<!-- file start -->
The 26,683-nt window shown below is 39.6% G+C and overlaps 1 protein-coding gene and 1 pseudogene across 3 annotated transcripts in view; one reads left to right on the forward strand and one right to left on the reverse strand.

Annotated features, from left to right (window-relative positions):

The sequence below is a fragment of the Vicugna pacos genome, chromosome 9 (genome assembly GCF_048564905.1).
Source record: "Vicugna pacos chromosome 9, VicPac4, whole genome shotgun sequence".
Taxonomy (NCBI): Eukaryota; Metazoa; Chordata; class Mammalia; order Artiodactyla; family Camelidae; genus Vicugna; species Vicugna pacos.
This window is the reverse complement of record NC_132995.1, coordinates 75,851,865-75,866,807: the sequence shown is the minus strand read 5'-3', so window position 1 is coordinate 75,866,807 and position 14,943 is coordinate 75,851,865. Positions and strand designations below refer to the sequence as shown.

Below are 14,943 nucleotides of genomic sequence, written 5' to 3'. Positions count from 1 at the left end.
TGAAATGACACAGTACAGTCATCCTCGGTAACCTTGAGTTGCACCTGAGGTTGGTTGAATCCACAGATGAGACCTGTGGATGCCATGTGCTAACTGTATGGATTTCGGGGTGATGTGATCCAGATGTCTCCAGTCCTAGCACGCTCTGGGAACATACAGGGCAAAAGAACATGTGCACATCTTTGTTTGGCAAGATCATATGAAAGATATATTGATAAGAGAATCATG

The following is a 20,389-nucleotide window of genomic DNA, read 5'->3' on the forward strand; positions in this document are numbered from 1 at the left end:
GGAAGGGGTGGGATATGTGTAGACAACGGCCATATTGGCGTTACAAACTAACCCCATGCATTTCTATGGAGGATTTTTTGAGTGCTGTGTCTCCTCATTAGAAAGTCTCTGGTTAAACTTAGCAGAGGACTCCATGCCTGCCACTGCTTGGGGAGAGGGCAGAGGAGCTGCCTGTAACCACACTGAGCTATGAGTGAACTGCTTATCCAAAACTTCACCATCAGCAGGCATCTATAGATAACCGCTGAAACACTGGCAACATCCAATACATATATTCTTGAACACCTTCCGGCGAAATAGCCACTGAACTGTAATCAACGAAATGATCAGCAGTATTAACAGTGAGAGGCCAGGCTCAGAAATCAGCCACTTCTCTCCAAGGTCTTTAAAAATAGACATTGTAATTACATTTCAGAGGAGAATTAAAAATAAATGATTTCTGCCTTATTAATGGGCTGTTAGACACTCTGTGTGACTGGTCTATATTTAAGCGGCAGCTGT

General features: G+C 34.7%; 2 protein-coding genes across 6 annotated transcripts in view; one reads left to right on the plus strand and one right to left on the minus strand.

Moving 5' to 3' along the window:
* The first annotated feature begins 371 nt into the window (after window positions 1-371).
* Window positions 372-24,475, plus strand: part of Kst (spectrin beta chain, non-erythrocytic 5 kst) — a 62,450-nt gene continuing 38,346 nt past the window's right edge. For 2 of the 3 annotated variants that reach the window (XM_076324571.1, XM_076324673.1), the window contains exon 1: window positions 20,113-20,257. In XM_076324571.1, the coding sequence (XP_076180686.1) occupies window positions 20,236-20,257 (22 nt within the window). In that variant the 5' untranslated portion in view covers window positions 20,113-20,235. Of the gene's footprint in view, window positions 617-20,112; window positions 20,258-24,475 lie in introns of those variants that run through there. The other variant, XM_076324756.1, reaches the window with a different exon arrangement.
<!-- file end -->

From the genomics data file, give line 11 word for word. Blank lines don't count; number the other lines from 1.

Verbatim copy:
General features: G+C 34.7%; 2 protein-coding genes across 6 annotated transcripts in view; one reads left to right on the plus strand and one right to left on the minus strand.